P1010636This morning we got up and headed back out to see what was in our nets. Somewhat surprisingly, it was all mullet and catfish! Not that we didn’t expect those fish to be there, but we thought we’d get a greater variety of species. There were also 2 red drum, 1 blue crab, and a couple of crown conchs, but mostly it was mullet, mullet, mullet.

After we got turned around heading back to the boat ramp, I was really glad that we hadn’t tried that trip in the dark last night! All in all, it was a trouble-free trip to the field, and a welcome opportunity for me to see some of “the magic” again myself.

David & Randall’s research is funded by the National Science Foundation.
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Day 3: October Oyster Push “No Nap Time”

Rob Diaz de Villegas WFSU-TV
David Kimbro’s crew has been split into two teams, the Net/Trap team (N/T) and the Tile team (TI). For a closer look at how David’s team nets and traps larger fish and crabs, click here. To learn more about what the Tile team will be doing, click here. And if you click On the Reef under categories in the sidebar, you can track David’s progress over the course of this study.

Sunday, October 24- Net / Trap team in Cedar Key

Randall places traps on a Cedar Key reef

Randall places traps on a Cedar Key reef.

IGOR chip- biogeographic 150After months of walking around In the Grass, Dr. Randall Hughes stepped out On the Reef Sunday, pitching in for some fieldwork with David’s tech, Hanna Garland. They were the Net / Trap team working Cedar Key, while Tanya Rogers is heading up the Tile team in Saint Augustine. Randall, in addition to heading the salt marsh biodiversity study we also follow on this blog, is the co-PI (Primary Investigator) on this biogeographic oyster study. With her other study taking so much of her time and David having things well in hand with this one, she hadn’t made it out into the field until Sunday.  We tagged along with her today.

This was our first time documenting this study outside of Alligator Harbor (which is located a short hour from WFSU-TV) and, actually, it was my first time on any oyster reef other than those. I noticed that the water was a little clearer- I could actually see some of the oyster clumps for a foot or so under water as opposed to not at all. Few of the oyster reefs were as large as in AH, tending more often than not to stay a collection of clumps than an expansive reef. There were also stretches where reefs had been, and all that remained were broken shells. Randall told me that these had either been harvested or that the reefs had just plain failed (Tanya recounted finding two of the Cedar Key reefs obliterated in her last post).

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Scientific equipment being used in an entirely lawful way. This machine filters the sediment floating in the water- including the phytoplankton that oysters eat.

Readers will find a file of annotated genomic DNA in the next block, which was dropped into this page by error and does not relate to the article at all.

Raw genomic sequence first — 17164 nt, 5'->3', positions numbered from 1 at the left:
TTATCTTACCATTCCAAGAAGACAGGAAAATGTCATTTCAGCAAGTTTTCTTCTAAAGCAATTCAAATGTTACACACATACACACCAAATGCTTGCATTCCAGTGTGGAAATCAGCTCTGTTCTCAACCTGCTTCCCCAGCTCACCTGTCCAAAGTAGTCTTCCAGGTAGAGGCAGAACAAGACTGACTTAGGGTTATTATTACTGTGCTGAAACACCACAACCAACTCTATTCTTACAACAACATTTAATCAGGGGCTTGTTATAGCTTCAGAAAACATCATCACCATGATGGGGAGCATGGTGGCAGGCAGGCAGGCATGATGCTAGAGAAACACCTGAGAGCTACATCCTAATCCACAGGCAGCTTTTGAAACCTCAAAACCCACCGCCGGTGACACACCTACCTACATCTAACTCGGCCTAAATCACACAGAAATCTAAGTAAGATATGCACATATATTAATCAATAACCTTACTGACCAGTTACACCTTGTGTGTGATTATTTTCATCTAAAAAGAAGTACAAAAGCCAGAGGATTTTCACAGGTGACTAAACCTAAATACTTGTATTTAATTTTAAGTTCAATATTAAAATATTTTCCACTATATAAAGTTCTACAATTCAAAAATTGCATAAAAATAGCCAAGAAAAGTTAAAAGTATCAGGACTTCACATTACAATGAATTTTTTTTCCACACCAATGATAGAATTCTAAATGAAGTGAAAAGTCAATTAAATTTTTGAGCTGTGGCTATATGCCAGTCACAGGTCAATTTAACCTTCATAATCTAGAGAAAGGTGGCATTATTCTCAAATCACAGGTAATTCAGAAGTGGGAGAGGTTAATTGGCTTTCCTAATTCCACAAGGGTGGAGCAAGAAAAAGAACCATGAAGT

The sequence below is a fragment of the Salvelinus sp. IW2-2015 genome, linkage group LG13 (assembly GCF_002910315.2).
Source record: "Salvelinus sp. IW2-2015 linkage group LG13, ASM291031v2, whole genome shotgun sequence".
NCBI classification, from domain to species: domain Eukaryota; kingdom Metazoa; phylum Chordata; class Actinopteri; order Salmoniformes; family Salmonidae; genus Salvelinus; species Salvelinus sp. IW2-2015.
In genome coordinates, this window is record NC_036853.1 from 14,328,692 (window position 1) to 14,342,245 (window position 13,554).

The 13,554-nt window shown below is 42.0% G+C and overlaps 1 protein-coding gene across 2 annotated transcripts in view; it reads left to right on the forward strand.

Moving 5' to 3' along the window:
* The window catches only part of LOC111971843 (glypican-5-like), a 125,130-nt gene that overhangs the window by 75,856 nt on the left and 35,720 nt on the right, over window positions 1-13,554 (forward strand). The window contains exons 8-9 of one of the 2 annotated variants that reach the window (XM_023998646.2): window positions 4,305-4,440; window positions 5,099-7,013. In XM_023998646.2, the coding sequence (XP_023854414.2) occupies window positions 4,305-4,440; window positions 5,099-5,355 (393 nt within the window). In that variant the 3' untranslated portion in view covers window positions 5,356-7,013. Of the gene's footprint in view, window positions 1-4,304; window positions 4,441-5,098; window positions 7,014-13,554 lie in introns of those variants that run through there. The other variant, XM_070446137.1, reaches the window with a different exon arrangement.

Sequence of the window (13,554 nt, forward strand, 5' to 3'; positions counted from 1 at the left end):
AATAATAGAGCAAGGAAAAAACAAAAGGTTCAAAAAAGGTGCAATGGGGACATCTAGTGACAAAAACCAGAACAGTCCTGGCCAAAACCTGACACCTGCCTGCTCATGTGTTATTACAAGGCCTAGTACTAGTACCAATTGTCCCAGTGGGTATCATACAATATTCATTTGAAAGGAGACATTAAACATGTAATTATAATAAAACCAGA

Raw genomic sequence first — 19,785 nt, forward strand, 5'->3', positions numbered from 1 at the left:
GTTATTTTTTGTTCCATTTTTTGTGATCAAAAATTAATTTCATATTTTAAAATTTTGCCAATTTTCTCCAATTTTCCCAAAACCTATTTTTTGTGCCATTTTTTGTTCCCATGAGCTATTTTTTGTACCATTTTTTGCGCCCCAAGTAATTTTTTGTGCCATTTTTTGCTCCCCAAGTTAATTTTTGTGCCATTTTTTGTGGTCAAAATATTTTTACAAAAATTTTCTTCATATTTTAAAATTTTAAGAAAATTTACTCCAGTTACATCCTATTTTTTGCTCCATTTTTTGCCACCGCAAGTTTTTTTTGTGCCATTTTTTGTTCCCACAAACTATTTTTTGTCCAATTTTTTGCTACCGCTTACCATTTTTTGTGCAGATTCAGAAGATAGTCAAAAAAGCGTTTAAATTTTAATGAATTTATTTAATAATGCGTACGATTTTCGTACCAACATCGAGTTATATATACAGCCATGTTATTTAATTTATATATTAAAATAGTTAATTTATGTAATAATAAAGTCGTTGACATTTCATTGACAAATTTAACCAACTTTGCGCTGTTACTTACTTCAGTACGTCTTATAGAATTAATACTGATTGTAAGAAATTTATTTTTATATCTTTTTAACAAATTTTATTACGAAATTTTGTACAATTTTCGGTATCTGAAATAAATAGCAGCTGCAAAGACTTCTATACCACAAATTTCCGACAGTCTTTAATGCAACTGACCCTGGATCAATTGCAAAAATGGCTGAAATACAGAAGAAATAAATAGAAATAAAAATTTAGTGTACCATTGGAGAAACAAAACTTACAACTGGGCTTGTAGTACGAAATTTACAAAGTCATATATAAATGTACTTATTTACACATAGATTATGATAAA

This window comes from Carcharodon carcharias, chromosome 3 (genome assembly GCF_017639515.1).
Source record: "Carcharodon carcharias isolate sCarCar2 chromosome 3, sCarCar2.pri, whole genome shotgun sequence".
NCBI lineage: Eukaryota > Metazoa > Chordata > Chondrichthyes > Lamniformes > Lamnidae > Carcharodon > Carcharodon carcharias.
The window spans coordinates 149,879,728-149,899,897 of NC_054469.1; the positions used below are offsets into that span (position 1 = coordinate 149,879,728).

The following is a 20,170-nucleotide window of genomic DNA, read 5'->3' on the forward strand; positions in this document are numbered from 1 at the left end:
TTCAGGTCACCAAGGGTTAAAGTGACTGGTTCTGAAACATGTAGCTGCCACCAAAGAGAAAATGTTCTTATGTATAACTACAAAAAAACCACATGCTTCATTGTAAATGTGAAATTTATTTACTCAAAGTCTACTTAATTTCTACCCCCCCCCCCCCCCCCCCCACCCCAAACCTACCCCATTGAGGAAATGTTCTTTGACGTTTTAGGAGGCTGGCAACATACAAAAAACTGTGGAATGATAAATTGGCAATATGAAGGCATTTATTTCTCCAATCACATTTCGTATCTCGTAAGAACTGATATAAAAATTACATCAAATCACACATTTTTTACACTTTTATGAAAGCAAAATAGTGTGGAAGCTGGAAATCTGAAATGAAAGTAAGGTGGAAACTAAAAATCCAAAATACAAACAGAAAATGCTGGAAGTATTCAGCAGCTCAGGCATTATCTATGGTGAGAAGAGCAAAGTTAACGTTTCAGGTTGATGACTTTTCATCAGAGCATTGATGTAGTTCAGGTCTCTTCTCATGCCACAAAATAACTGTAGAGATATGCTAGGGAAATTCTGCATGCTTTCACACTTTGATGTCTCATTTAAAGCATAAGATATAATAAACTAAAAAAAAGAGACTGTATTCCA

If you take a look at the schedule below, you can see that the events are spread out based on the tide schedule; and there are a couple of days during this push where they start around sunrise and work well into the night. So there are breaks from fieldwork built into the day. I had assumed that this would be “nap time.” To my surprise, this is actually “lab time.” The water samples they had taken on our boat ride had to be filtered, and the filters frozen as fast as possible to prevent bacteria from contaminating them. They set up their “lab” in the kitchen of a condo they were renting. The apparatus they use is a collection of PVC pipes, tubing, and a motor into which they pour the liquid from clear test tubes. Randall had seen a news story this last week where some college kids were arrested for turning their dorm room into a crystal meth lab. She wondered aloud whether someone looking in their window might suspect the same of her and Hanna.

8:00 AM- Travel to Cedar Key

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Boating from reef to reef, we would see places like this where a reef had been decimated. Two of the original Cedar Key sites for this study were destroyed. These are the kinds of things that happen outside of the controlled environment of a laboratory.

12:23 PM- Deploy traps, collect spat sticks, water samples. They once again made use of the new boat, though the public boat ramp is on the other side of the island from where their sites are located. They were going to look for a boat ramp closer to their sites to save a little more time.

The spat sticks so far have only collected barnacles at all of their sites, meaning that they may have started using them past the season in which oysters spawn.

6:00 PM- Retrieve traps, High tide activities: reference water level, replace spat sticks (if possible).

9:00 PM- Deploy nets. Randall and Hanna will retrieve these in the morning before Hanna heads to Saint Augustine to meet up with David Kimbro and the rest of the crew.

Tide Times and height (ft.) for Cedar Key, October 24, 2010
Low- 9:23 AM (-0.3)
High- 3:48 PM (3.3)
Low- 9:13 PM (1.4)

Sunday, October 24- Tile team in Saint Augustine

1:00 PM- Tanya Rogers and new crew member Cristina drive to Saint Augustine.

7:00 PM- Retrieve tiles/oysters.

Tide Times and height (ft.) for Saint Augustine, October 24, 2010
Low- 7:21 PM (0.5)
We’d love to hear from you! Leave your comments and questions below:

Roctober!

Dr. David Kimbro FSU Coastal & Marine Lab

IGOR chip- biogeographic 150I went to graduate school in northern California. Locals along the coast of NorCal used to refer to the month of October as Roctober because it was the most beautiful time of the year.  Well, I think the Forgotten Coast should also be privy to this monthly description because things have been beautiful around here this month.  Looking at the oyster reefs, I get the sense that things are really starting to get busy in there.  But I wonder if the ecology on oyster reefs in NC is starting to slow down.  Where are predators really having a big effect? We shall soon see.